I was thrilled to be invited to a Strandveld vertical tasting that took us through the Pofadderbos wines dating back to 2010.
Yet again, I was left clueless as to why anyone doesn’t like Sauv Blanc. What’s not to love! Aged Sauvignon Blanc is a game changing revelation if you’ve never tried it before.
Especially when it’s from Strandveld Vineyards, the official southernmost winery in Africa. It’s remarkable that these grapes can grown in Cape Agulhas, a place that is harsh and isolated, braving the constant Atlantic storms and providing a unique terroir to the wines made in the beautiful Elim ward.
The lunch was hosted at Seabreeze on Bree Street, one of my favourite seafood venues where the food pairs perfectly with Sauvignon Blanc. The weather didn’t quite follow the brief…but we cosied up inside, allowing the wine and cheery decor to provide all the summery vibes.
We were welcomed with a glass of Strandveld Skaamgesiggie Pinot Noir Brut MCC – you’ll be surprised to hear that I really enjoyed it. It seems the answer to my bubbly fears is to present me with the rosés!
And then settled into the flight of wines, working our way from the current 2020 release, all the way back to the first 2010 vintage. We skipped over 2014, as the wine was sold out. A tribute to the vintage, quality and marketing efforts of that year.
My detailed notes are below, but a quick overview is that I asterisked (my quick reference to wines that stand out to me and the one thing that is perfectly legible amongst my scrawls) the 2019, 2017 and 2011 vintages. It may be that I gave up on the spittoon, but the 2011 received 2 asterisks!
2020 didn’t feel quite ready to drink, and in comparison, I really enjoyed the slightly less tropical and less green 2019.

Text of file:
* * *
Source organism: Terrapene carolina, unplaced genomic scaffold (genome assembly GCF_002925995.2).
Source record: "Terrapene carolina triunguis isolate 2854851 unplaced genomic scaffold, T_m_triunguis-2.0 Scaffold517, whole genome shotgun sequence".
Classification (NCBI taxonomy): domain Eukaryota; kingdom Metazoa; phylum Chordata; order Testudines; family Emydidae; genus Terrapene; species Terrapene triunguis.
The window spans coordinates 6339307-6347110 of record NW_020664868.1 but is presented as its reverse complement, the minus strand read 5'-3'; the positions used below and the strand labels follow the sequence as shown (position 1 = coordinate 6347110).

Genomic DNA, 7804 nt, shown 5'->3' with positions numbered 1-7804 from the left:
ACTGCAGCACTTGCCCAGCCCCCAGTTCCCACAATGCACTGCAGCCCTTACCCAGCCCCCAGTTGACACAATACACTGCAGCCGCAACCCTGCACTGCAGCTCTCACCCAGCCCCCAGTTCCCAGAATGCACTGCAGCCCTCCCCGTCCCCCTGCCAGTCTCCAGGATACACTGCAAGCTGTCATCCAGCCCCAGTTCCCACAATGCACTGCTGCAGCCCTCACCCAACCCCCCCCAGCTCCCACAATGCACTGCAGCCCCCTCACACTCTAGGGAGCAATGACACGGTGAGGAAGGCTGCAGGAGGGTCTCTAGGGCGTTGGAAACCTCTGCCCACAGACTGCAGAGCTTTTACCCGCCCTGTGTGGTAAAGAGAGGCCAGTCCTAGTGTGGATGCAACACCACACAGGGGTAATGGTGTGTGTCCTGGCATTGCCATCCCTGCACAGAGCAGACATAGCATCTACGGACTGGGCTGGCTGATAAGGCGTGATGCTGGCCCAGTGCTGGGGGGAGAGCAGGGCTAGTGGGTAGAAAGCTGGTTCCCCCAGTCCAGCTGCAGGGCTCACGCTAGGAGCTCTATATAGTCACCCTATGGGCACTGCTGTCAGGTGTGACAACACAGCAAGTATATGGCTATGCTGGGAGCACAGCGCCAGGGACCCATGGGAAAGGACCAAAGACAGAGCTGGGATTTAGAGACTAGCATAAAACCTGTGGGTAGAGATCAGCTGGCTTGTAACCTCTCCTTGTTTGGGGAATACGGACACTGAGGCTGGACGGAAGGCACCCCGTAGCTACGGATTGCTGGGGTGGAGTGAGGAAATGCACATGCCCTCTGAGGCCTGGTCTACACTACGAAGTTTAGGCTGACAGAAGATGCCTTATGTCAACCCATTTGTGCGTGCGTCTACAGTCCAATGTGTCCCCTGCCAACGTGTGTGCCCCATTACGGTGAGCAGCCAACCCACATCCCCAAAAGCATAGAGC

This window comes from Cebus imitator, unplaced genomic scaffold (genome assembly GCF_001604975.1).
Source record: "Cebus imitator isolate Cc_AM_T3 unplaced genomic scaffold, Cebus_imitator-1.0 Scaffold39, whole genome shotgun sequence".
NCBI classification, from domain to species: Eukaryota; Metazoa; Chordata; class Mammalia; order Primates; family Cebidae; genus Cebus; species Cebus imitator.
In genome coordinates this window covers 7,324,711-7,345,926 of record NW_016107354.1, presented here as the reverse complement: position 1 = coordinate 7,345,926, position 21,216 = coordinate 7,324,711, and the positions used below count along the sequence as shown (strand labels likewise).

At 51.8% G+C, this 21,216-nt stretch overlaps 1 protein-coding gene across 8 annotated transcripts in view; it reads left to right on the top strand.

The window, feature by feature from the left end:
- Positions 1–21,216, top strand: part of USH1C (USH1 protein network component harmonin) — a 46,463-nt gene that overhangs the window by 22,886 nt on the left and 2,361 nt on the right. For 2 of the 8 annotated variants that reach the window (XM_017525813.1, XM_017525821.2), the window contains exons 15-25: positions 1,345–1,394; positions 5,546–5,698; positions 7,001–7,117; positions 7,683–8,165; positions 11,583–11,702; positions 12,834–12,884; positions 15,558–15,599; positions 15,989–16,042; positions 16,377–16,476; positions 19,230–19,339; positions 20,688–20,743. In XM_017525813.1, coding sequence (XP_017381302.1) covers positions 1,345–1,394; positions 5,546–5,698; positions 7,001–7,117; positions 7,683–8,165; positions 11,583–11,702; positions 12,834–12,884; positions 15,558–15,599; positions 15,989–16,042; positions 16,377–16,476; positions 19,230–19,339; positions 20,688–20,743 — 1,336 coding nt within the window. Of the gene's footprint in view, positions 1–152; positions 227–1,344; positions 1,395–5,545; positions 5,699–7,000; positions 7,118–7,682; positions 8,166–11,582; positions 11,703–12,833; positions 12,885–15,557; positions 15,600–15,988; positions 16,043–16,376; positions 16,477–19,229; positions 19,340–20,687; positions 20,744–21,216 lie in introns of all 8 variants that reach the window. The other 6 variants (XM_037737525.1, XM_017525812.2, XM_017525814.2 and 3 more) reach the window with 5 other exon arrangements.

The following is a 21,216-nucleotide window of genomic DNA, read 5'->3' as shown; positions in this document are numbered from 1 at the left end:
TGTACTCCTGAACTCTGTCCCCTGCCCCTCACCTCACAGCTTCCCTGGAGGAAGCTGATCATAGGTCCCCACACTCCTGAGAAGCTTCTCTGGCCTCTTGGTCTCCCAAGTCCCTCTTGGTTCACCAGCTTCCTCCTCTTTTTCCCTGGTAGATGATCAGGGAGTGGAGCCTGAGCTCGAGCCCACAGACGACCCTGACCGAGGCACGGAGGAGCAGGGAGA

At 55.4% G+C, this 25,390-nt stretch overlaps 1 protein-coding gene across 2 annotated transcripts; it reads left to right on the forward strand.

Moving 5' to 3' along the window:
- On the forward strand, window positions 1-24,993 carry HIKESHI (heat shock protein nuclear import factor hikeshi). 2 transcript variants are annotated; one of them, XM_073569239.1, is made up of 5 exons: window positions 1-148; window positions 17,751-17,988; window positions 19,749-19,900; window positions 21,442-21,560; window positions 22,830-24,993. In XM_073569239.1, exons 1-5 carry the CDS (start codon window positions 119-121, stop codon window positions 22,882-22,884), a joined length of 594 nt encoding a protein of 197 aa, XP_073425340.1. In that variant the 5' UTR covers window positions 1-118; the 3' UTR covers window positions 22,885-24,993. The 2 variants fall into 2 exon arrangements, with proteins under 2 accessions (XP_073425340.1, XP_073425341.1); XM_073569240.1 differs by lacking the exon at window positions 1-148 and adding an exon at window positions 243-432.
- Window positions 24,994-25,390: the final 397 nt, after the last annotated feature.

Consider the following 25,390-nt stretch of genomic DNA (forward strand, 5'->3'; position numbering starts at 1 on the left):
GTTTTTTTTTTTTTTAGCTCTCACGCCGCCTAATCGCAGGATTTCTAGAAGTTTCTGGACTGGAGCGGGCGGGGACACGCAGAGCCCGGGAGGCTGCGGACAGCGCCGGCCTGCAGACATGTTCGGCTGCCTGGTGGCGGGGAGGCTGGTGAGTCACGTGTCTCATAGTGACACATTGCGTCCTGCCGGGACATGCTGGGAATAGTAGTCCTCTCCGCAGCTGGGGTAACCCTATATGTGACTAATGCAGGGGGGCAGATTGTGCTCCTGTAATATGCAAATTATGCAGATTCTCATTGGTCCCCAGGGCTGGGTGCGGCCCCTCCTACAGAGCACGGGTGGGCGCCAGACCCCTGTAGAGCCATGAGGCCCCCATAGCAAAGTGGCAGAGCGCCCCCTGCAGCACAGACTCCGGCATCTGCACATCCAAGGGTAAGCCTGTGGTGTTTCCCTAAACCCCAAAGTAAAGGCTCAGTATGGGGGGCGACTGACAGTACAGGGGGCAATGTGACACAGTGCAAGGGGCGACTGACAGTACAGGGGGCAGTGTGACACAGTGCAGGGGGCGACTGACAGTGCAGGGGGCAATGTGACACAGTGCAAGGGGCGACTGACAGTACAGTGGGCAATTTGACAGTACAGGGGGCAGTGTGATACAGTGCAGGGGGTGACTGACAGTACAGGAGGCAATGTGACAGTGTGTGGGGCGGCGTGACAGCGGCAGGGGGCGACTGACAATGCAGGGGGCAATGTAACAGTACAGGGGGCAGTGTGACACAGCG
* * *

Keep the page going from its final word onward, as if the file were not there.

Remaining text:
2017 was notable in that it highlighted the point where the age is noticeable on the wines, introducing notes of walnuts and almond skins to the much more mellow tropical ripe pineapple, mango and passion fruit.
2012 presented a deeper gold colour that, along with greatly decreased acidity, spoke to the cork issue that the winemaker, Conrad Vlok, discussed.
2011, with it’s double asterisk, was also much deeper in colour but with acidity fully intact. It was by far my favourite. Unmistakeably Sauvignon Blanc undertones of green grass and green pepper, melding with light medicinal fresh fennel and salty dried apricots…and always the oyster shell characteristic that defines the Sauvignon Blancs from this region.
As much as I would have loved to keep comparing the 2011 to the almost nutty 2010, our glasses were being cleared for lunch.
I don’t even know the last time I’d had oysters. Lockdown has been hard on fresh seafood indulgences. So what a treat to swallow a bowl of delicious umami saltiness that highlighted the oyster shell notes in the wine. This starter was paired with the entry level Strandveld First Sighting Sauv Blanc that is blended with 13% Semillon. The Semillon was noticeable, as a few people at our table started comparing the weight to the more premium, but too young, Pofadder 2020. Which just serves to prove the value for money that the First Sighting range offer.
Lunch for me was grilled rainbow trout, saffron and mussel velouté, served alongside minted peas and green beans. Paired with the Pofadderbos 2020.
I found myself scoffing lemon tart whilst engaging with the rest of my table…who were the last to leave!
I love Sauvignon Blanc. I’ve had some wonderfully old Sancerres. But being able to taste through a decade long history of this terroir driven, single vineyard wine made in one of the most exciting regions in South Africa, all whilst surrounded by knowledgeable and friendly company, was a real treat on a Tuesday!
My thanks to Caroline from CVS Communications for including me in this lunch. As well as to the team from Strandveld – Jackie, the Marketing Manager, and Conrad, the Winemaker. But the moment I’m most grateful for was reconnecting with the dynamic Bev, who I’d met previously, and now works for Strandveld. What a doll!